Measure with a micrometer, mark with a chalk, cut with a chainsaw!
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Last edited by M1911Bldr; 10-12-2009 at 04:01 AM. Reason: forgot to add second reference
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post #17 of 35 Old 10-12-2009, 06:33 AM
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The Grizzly manual says this:

Quote:
9.
Tilt the blade to 45 and repeat Steps 1-5. If
the blade is still parallel to the miter slot, continue
on to the “Miter Gauger” instructions.
Otherwise, continue with the next step.
10.
If the blade was parallel to the miter slot at
90 but not at 45, the table will need to be
shimmed with metal shim stock. The shims are placed between the table and cabinet over each of the four table mounting bolts "

I understand this idea, but it doesn't come across as the exactly the same as what you stated above, so I inserted the statement in parenthesis.


Quote "You shim (between the cabinet and trunnion mounts) the front or back of the table/trunnion mounts to "tilt" the table/trunnion orientation so the blade is still parallel to the miter slots when it's at 45 deg to the table."
The trunnions have a rotational axis. but no actual shaft and what this is saying is that the axis must be parallel to the table slots or during a 45 degree rip the blade will be "canted" or not in alignment, causing burning etc.


Great photo explanation and that's a awesome set-up for the dial indicator. From Grizzly or who makes it?
Thanks, bill.

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Last edited by woodnthings; 10-12-2009 at 07:52 AM.
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post #18 of 35 Old 10-12-2009, 07:38 AM
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I'm talking about the same thing..

I apologize for being too general in my description. The idea is to get the trunnion pivot for mitre tilt- the imaginary shaft that runs through the trunnion mitre mechanism from front to back and along/through the slot in the table insert) - and the table parallel to each other. I guess you could refer to this as the trunnion "sagging", either in the front or back, under the table so the pivot isn't aligned with the table's surface. When you set the mitre slot/blade alignment with the blade at 90 deg, you're adjusting the orientation between the slot and the arbor/blade. When you measure and adjust the blade at 45 deg, you're actually meauring to see if the trunnion pivot "shaft" (there is no actual shaft, just the center of the trunnion pivot mechanism) is running truly parallel to the table's surface. In Duncsuss's case he'd shim where the trunnion bolts to the bottom of the table (equal shims in either the two back corners or the two front corners), since the trunnion's mounted to the table and not to the top of a cabinet. The dial indicator setup is from "tablesawalignment.com." I made my own using a 3/4" wide piece of 5/16 aluminum bar. Dial indicators are CHEAP and worth ten times their price in setting up shop tools. They're the ONLY way to properly set/adjust fences jointer knives, mitre guages, planer knives and parallelism, etc etc etc. You can get a dial indicator and a magnetic base for about $25.00 at Grizzly, Enco, MSC and Harbor Freight.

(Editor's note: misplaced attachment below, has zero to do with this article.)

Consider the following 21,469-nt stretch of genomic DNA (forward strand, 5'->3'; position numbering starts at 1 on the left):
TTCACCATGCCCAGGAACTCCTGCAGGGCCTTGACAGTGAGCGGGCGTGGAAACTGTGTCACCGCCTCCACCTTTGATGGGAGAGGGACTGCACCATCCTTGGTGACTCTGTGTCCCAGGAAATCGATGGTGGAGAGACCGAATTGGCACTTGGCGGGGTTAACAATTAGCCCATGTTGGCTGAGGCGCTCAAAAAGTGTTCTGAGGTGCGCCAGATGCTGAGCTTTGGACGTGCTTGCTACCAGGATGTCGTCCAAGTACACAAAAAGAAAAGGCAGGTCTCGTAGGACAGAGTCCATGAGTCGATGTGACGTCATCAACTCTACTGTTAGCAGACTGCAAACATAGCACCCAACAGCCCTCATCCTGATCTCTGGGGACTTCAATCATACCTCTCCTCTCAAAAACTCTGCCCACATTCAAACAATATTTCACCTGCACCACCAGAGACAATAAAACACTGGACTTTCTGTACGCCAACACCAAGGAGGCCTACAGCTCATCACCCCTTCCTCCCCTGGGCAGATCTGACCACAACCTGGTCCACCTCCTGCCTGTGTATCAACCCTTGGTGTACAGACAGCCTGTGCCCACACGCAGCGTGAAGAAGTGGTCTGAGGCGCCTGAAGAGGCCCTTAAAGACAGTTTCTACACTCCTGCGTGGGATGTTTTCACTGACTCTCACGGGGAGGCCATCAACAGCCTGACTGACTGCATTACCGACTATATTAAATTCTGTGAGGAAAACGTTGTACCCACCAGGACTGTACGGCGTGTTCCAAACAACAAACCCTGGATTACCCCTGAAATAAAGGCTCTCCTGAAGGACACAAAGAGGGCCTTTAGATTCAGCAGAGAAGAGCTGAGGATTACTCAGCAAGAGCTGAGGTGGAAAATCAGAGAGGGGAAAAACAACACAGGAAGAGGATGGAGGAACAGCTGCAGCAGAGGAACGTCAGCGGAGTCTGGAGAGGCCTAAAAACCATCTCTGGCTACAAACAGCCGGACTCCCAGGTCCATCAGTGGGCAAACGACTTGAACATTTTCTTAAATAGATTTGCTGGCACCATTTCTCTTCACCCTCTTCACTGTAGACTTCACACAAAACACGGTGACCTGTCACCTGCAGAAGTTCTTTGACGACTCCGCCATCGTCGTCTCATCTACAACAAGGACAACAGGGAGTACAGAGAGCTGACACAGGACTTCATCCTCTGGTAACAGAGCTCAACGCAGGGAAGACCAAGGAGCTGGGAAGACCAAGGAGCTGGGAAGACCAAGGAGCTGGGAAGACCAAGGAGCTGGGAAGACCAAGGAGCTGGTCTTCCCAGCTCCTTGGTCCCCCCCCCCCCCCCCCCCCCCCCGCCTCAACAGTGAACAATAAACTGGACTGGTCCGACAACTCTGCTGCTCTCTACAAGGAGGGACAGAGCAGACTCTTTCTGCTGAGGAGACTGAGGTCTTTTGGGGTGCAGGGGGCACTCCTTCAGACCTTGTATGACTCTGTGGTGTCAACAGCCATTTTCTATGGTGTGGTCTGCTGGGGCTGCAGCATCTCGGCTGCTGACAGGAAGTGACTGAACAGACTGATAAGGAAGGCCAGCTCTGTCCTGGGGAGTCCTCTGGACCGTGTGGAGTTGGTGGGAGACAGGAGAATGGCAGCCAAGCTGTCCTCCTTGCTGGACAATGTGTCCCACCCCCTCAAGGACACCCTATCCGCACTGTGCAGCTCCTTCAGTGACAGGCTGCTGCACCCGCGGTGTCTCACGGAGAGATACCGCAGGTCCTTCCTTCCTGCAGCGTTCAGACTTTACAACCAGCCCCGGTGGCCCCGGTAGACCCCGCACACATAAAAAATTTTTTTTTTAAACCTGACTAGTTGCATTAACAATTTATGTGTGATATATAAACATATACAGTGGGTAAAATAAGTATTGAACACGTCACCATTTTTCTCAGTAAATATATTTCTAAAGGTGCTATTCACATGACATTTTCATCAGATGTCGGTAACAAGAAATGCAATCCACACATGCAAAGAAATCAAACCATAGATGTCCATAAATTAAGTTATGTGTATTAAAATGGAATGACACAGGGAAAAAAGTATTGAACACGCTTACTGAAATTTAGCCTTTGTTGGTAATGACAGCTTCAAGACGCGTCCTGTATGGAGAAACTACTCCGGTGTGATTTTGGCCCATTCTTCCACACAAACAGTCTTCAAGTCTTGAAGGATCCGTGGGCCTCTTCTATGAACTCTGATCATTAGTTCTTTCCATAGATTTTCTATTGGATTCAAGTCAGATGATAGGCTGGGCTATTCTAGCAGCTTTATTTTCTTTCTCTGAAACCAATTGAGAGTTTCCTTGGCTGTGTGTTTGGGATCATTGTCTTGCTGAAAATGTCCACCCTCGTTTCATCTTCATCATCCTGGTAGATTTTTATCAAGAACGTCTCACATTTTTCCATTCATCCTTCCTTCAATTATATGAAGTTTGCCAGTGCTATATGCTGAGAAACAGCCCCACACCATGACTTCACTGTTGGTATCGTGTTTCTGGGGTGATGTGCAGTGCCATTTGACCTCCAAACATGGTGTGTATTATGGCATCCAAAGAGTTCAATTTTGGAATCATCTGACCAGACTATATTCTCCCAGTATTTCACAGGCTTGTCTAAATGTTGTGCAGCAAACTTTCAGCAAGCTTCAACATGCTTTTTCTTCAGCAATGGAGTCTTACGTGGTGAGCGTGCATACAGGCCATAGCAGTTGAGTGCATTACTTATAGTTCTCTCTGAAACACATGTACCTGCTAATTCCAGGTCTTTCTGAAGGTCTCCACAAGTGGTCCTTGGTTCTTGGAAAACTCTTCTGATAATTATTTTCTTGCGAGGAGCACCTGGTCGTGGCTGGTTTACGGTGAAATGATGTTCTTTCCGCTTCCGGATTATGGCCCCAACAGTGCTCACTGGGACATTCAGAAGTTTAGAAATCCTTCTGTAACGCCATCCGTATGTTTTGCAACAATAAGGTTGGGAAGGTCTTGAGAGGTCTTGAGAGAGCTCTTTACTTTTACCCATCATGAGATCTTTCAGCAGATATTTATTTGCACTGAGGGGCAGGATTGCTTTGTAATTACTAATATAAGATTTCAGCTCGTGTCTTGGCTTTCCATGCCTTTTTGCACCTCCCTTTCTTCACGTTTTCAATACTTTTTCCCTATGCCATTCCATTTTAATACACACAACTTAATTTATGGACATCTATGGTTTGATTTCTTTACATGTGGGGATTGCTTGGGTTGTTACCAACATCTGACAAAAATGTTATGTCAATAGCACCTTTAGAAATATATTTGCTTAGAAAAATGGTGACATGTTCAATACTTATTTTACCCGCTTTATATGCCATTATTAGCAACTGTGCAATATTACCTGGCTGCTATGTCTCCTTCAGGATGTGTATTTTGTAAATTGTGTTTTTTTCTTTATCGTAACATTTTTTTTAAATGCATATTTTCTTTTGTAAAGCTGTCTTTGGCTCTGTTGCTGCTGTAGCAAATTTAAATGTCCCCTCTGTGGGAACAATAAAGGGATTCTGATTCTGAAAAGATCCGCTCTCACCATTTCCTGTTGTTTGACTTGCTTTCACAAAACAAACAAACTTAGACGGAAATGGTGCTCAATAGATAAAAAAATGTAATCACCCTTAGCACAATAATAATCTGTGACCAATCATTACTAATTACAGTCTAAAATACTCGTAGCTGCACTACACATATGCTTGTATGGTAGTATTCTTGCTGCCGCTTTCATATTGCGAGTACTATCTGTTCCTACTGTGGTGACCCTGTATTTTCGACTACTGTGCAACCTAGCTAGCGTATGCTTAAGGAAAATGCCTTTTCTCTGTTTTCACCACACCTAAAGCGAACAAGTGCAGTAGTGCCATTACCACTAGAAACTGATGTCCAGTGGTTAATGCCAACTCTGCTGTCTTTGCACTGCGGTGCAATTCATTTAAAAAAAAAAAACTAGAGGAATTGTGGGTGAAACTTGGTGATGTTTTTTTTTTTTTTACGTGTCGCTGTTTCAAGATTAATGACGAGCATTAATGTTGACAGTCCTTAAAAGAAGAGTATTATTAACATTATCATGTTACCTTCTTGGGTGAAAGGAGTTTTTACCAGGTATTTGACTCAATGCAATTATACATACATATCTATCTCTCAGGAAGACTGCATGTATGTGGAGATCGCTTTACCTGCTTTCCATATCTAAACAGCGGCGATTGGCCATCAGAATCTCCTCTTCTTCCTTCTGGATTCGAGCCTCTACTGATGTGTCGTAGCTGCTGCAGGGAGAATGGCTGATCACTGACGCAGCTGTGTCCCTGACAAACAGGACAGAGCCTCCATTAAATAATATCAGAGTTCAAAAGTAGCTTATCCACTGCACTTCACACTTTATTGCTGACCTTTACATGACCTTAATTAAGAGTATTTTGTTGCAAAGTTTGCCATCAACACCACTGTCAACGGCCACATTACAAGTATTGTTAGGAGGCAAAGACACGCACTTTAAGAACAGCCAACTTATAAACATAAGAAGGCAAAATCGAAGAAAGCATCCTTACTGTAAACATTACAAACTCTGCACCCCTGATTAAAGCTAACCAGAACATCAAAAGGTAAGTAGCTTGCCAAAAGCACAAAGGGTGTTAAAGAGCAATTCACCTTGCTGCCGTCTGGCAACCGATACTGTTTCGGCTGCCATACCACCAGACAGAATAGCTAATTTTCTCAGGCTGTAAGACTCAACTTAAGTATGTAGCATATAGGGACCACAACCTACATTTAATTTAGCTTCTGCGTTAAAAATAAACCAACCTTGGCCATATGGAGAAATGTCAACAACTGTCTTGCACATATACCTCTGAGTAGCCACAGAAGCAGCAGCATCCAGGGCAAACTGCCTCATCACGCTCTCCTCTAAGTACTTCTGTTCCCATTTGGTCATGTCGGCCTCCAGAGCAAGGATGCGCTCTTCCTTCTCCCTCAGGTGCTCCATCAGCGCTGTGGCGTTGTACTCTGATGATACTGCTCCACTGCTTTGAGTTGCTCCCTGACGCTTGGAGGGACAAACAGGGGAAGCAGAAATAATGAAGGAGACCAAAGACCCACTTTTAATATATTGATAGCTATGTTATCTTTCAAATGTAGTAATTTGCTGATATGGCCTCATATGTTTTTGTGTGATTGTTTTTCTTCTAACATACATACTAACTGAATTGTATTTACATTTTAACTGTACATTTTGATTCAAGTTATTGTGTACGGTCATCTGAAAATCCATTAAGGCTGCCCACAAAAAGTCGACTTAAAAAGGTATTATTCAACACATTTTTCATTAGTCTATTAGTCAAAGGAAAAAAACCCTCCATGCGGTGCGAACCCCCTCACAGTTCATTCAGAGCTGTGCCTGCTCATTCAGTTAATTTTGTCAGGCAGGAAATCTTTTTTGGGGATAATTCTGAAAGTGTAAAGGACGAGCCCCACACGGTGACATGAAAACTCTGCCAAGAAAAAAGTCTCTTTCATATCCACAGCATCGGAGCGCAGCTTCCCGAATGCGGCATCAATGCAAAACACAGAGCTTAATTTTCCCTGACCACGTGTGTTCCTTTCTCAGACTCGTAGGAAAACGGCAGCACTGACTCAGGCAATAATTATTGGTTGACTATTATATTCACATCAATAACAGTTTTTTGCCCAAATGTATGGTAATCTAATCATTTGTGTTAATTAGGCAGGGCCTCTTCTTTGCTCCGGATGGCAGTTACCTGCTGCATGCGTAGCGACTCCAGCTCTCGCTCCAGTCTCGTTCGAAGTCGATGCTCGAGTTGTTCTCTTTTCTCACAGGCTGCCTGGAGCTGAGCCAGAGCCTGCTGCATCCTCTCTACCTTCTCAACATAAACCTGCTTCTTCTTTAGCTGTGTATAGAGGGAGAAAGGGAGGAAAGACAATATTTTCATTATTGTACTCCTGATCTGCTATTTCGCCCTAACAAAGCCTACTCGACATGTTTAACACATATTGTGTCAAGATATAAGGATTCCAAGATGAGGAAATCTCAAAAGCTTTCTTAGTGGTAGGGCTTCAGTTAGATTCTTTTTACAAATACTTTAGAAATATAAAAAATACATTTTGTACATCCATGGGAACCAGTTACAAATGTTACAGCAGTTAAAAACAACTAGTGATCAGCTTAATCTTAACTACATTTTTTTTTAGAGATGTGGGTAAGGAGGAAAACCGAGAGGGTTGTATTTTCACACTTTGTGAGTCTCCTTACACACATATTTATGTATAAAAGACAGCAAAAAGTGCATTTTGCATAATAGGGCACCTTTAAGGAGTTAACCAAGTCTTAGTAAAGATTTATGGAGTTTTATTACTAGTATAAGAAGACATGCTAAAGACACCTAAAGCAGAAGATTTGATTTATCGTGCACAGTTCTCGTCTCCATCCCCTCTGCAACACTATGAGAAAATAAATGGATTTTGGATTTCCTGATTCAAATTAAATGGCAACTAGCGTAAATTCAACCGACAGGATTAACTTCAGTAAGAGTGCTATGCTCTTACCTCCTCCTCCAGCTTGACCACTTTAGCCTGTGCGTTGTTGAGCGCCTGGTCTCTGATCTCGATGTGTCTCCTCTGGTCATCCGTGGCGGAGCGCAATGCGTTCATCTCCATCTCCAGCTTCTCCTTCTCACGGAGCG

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Last edited by M1911Bldr; 10-12-2009 at 07:52 AM.
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post #19 of 35 Old 10-12-2009, 10:52 AM Thread Starter
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beginning to see the point

... I think

First I'll check to see if the blade remains aligned at 45 degrees -- if it does, I'll save myself the headache of trying to figure out what might have gone wrong if it had gone wrong.

If it isn't aligned at a 45 degree angle, then I'll have to study the workings of the tilt mechanism to see how many different places a shim could be introduced and what the effects might be. The design of this saw seems quite different from the cabinet style Grizzly, and from the normal contractor style saws. The front and rear trunnions are very close together -- about 4 inches apart, nearer the front than back of the table.

I like that alignment jig ... here's the one I made myself from a spare miter bar, a scrap of wood, and a dial gauge I bought from Rutland Tool for about $10:



Thanks for persevering despite me being slow on the uptake --

Duncan
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post #20 of 35 Old 10-12-2009, 08:23 PM
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You're getting there!

Great jig! Just be sure to keep it "pressed" down to the table so the dial indicator doesn't skew while you're measuring to the blade. I think, the way you described how your trunnion is mounted to the underside of the table, that if you have to adjust anything, you'll add shims between the trunnion and table at the same bolt locations you loosened to adjust mitre slot/blade parallelism. You'll shim either the front two or the back two mount points so you effect the parallelism between the table surface and the axis that the trunnion pivots on to set blade tilt. I wouldn't use the "dot" up on the tooth. You might be getting into the "tooth set" area. I stay right at the bottom of the gullets, on the disk of the blade itself.